Improvements at wastewater treatment plants (WWTP)—known today as water resource recovery facilities—create significant measurable results for end-of-pipe flows directly into local river systems. It is estimated that discharges from these facilities account for nearly 20 percent of the nutrient pollution reaching the bay. “Maryland was one of the first states in the nation to move to enhanced nutrient removal (ENR) on all of our major wastewater treatment plants,” said then Maryland Secretary of the Environment Robert M. Summers, Ph.D. “We are taking total nitrogen and phosphorus down to essentially the limits of technology.”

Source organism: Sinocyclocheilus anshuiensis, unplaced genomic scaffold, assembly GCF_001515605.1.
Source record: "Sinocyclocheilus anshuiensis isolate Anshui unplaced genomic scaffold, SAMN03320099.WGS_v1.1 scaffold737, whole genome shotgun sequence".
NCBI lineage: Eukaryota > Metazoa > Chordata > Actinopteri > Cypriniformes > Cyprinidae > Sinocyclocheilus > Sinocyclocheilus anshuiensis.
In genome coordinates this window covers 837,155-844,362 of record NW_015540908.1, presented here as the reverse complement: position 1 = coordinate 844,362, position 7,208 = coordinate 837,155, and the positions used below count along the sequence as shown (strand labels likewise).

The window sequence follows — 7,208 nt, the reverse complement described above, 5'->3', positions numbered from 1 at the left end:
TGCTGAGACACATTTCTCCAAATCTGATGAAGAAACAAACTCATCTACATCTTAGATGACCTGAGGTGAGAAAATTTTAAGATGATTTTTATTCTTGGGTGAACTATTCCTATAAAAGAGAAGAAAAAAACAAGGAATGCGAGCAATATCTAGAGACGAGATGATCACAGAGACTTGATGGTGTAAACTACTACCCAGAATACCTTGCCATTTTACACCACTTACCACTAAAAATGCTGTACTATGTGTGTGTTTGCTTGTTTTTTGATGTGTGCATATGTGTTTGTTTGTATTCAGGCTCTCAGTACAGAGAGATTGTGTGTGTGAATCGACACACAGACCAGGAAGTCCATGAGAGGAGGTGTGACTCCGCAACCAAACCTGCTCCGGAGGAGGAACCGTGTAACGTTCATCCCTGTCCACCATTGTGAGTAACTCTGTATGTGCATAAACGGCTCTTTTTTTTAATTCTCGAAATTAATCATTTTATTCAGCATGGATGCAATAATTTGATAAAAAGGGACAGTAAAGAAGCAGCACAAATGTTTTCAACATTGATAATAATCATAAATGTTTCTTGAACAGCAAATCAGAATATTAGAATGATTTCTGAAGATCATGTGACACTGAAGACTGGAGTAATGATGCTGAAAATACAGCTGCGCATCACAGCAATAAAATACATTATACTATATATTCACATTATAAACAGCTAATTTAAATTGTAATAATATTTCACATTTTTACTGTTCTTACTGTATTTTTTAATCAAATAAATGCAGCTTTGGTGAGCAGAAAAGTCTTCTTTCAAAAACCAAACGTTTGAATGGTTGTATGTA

More than a decade ago, KCI designed the state’s first ENR upgrade. After the $25 million construction project was completed, Mattawoman (above) became one of the most flexible, state-of-the-art, and innovative wastewater plants in Maryland, and is still meeting its permitted discharge limits on phosphorus and nitrogen.
Today, KCI remains among the region’s leading ENR consultants, just completing design of a $300 million activated sludge plant expansion at the Back River WWTP (below). When paired with the ongoing construction of a $250 million de-nitrification facility, the upgrade will cut total nitrogen released into the bay by 2.2 million pounds per year.
In addition, the firm is just beginning design on a $20 million upgrade to a Maryland Eastern Shore treatment plant that, when complete, will meet one of the most stringent nutrient discharge limits in the watershed, and possibly the country.